In February, reports of record temperatures in Antarctica made headlines: Argentine researchers first recorded the warmest day on the Antarctic mainland at 18.3 degrees Celsius since the measurement began. Shortly afterwards, this record was even topped with a measurement of more than 20 degrees near the northern tip of the Antarctic Peninsula.
In the generally much more life-friendly Arctic on the other side of the world, this would be nothing special – but there as well things have been getting hot: up to 38 degrees. In the north of Russia, including the Siberian republic of Yakutia, there has been a veritable heat wave in recent weeks, and it has lasted remarkably long. As a result, wildfires in the region were unusually frequent. Some regions declared a state of emergency because of the numerous fires.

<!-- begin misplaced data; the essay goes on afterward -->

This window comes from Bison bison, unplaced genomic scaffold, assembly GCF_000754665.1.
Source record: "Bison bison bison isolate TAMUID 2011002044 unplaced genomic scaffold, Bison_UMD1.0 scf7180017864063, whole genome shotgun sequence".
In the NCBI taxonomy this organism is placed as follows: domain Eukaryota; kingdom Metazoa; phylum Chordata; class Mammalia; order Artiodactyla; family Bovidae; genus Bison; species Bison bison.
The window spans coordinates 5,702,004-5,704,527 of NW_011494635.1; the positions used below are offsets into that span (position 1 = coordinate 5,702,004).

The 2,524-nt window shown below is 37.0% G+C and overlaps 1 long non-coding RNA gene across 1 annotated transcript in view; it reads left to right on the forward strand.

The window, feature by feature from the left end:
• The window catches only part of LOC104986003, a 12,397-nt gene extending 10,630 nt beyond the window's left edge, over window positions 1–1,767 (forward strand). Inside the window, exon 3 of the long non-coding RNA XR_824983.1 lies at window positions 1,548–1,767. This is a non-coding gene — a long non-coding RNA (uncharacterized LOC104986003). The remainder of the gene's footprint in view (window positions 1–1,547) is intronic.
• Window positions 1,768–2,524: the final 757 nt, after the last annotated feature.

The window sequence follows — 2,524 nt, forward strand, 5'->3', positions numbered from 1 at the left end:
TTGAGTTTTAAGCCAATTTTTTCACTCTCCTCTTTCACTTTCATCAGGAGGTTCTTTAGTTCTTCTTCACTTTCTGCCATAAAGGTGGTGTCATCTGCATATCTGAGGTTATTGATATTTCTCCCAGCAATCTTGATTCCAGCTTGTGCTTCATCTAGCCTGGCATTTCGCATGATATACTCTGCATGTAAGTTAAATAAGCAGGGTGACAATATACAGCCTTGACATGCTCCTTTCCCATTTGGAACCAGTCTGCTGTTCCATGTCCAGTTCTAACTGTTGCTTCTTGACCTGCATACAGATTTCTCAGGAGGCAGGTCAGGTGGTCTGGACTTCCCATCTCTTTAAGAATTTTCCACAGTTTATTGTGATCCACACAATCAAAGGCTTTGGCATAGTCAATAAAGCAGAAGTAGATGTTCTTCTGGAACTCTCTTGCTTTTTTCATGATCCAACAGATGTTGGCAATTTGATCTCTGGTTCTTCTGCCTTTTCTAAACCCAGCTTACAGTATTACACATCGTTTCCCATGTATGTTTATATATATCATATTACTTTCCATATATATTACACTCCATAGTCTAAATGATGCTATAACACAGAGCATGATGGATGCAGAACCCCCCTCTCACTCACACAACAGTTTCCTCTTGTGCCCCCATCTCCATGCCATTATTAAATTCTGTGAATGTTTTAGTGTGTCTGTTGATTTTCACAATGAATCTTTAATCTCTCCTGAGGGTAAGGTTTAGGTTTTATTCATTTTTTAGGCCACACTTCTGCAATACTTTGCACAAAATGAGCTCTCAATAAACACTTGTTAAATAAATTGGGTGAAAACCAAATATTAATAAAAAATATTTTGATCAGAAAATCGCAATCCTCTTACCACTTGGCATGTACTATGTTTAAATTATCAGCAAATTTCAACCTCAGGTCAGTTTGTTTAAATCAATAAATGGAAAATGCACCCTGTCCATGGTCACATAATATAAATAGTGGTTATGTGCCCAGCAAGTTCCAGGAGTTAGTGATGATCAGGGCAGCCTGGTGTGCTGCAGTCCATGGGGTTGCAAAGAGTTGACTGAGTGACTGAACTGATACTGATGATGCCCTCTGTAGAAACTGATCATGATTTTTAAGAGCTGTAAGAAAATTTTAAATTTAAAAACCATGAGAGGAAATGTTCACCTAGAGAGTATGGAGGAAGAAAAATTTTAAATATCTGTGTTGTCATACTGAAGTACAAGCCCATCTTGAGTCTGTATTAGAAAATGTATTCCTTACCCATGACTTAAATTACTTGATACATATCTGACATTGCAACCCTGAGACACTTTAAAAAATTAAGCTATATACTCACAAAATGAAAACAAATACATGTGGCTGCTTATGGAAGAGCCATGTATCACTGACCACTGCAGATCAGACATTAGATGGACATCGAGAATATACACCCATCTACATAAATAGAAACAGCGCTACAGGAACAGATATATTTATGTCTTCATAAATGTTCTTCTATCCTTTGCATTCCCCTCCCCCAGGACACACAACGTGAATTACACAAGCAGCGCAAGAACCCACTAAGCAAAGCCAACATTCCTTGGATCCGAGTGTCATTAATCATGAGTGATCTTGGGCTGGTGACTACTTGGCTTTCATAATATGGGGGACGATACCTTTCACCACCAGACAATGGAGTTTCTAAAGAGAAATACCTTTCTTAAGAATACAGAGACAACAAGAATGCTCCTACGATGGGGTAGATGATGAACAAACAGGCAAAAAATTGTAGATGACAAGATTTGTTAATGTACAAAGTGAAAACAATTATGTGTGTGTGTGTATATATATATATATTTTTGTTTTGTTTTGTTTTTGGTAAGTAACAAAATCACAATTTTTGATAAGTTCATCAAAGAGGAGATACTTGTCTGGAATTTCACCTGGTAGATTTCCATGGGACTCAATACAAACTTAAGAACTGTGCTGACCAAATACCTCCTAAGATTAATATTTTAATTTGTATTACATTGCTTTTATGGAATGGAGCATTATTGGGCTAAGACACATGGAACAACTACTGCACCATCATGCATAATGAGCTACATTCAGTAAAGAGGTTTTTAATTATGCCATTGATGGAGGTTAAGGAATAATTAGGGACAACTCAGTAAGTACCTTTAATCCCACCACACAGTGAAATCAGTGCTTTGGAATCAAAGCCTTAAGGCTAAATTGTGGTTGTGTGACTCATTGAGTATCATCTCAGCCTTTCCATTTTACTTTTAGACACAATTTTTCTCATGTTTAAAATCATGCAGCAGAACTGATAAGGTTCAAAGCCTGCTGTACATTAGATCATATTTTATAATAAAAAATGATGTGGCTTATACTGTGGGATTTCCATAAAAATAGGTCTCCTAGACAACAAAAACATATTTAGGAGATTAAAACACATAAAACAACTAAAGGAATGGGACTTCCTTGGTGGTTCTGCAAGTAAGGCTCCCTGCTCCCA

“We had extremely anomalous weather in June,” said Roman Wilfand, head of the Russian weather service. In Verkhoyansk, for example, 38 degrees Celsius was reached on 17 June. By the end of the 19th century, the Arctic city had set a very different record, namely that for a winter cold of minus 67.8 degrees.
According to Wilfand, the high temperatures are due to climate change and a change in atmospheric circulation. Polar high pressure areas are becoming increasingly common, bringing sunny weather, the weather expert said. As a result, the soil heats up more in the summer, connounting fires. According to Wilfand, these in turn contribute to warming, as the ash is deposited on the Arctic ice. This absorbs more sunlight and increases the melt.